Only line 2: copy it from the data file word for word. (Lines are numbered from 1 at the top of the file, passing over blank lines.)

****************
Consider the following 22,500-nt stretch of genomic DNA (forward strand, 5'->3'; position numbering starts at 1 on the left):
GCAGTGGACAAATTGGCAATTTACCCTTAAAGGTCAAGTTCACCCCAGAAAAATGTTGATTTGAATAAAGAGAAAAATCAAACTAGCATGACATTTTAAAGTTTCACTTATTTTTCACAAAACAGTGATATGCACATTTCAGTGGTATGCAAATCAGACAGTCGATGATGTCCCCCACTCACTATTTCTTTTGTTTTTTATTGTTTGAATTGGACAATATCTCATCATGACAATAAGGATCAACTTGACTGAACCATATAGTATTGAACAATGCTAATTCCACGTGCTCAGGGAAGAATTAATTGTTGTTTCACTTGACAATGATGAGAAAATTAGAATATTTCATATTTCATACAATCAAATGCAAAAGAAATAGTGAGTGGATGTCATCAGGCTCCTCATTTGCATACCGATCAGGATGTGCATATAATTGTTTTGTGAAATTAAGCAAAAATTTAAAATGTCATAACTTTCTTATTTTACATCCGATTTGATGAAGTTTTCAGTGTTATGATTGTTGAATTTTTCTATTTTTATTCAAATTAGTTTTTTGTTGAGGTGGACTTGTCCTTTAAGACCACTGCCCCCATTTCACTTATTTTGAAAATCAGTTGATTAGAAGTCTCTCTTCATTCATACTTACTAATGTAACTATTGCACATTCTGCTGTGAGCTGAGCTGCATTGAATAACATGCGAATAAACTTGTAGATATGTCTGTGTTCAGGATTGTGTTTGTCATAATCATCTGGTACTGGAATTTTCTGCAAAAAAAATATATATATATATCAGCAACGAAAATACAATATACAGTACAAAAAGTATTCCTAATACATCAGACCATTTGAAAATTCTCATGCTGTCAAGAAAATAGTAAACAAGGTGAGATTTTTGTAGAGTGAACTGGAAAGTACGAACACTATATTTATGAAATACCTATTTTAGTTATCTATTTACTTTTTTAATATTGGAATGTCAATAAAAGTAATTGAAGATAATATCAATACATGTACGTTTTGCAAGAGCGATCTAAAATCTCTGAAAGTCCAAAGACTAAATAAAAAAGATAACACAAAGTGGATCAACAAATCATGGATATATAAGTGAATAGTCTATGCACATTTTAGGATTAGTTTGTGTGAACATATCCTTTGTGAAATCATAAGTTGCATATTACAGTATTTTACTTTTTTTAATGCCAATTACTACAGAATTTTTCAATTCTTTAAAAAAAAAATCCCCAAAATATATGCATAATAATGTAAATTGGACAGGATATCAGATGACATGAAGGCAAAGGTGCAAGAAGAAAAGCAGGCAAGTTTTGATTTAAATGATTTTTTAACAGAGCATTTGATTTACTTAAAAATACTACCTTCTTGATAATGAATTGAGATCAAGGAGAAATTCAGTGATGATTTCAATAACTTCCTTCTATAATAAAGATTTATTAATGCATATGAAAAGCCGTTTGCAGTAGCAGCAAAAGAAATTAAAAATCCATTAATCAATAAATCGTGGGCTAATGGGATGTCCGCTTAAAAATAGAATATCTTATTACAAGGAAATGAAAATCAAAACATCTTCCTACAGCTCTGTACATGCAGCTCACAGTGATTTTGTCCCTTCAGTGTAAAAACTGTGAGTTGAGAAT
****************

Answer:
GCAGTGGACAAATTGGCAATTTACCCTTAAAGGTCAAGTTCACCCCAGAAAAATGTTGATTTGAATAAAGAGAAAAATCAAACTAGCATGACATTTTAAAGTTTCACTTATTTTTCACAAAACAGTGATATGCACATTTCAGTGGTATGCAAATCAGACAGTCGATGATGTCCCCCACTCACTATTTCTTTTGTTTTTTATTGTTTGAATTGGACAATATCTCATCATGACAATAAGGATCAACTTGACTGAACCATATAGTATTGAACAATGCTAATTCCACGTGCTCAGGGAAGAATTAATTGTTGTTTCACTTGACAATGATGAGAAAATTAGAATATTTCATATTTCATACAATCAAATGCAAAAGAAATAGTGAGTGGATGTCATCAGGCTCCTCATTTGCATACCGATCAGGATGTGCATATAATTGTTTTGTGAAATTAAGCAAAAATTTAAAATGTCATAACTTTCTTATTTTACATCCGATTTGATGAAGTTTTCAGTGTTATGATTGTTGAATTTTTCTATTTTTATTCAAATTAGTTTTTTGTTGAGGTGGACTTGTCCTTTAAGACCACTGCCCCCATTTCACTTATTTTGAAAATCAGTTGATTAGAAGTCTCTCTTCATTCATACTTACTAATGTAACTATTGCACATTCTGCTGTGAGCTGAGCTGCATTGAATAACATGCGAATAAACTTGTAGATATGTCTGTGTTCAGGATTGTGTTTGTCATAATCATCTGGTACTGGAATTTTCTGCAAAAAAAATATATATATATATCAGCAACGAAAATACAATATACAGTACAAAAAGTATTCCTAATACATCAGACCATTTGAAAATTCTCATGCTGTCAAGAAAATAGTAAACAAGGTGAGATTTTTGTAGAGTGAACTGGAAAGTACGAACACTATATTTATGAAATACCTATTTTAGTTATCTATTTACTTTTTTAATATTGGAATGTCAATAAAAGTAATTGAAGATAATATCAATACATGTACGTTTTGCAAGAGCGATCTAAAATCTCTGAAAGTCCAAAGACTAAATAAAAAAGATAACACAAAGTGGATCAACAAATCATGGATATATAAGTGAATAGTCTATGCACATTTTAGGATTAGTTTGTGTGAACATATCCTTTGTGAAATCATAAGTTGCATATTACAGTATTTTACTTTTTTTAATGCCAATTACTACAGAATTTTTCAATTCTTTAAAAAAAAAATCCCCAAAATATATGCATAATAATGTAAATTGGACAGGATATCAGATGACATGAAGGCAAAGGTGCAAGAAGAAAAGCAGGCAAGTTTTGATTTAAATGATTTTTTAACAGAGCATTTGATTTACTTAAAAATACTACCTTCTTGATAATGAATTGAGATCAAGGAGAAATTCAGTGATGATTTCAATAACTTCCTTCTATAATAAAGATTTATTAATGCATATGAAAAGCCGTTTGCAGTAGCAGCAAAAGAAATTAAAAATCCATTAATCAATAAATCGTGGGCTAATGGGATGTCCGCTTAAAAATAGAATATCTTATTACAAGGAAATGAAAATCAAAACATCTTCCTACAGCTCTGTACATGCAGCTCACAGTGATTTTGTCCCTTCAGTGTAAAAACTGTGAGTTGAGAAT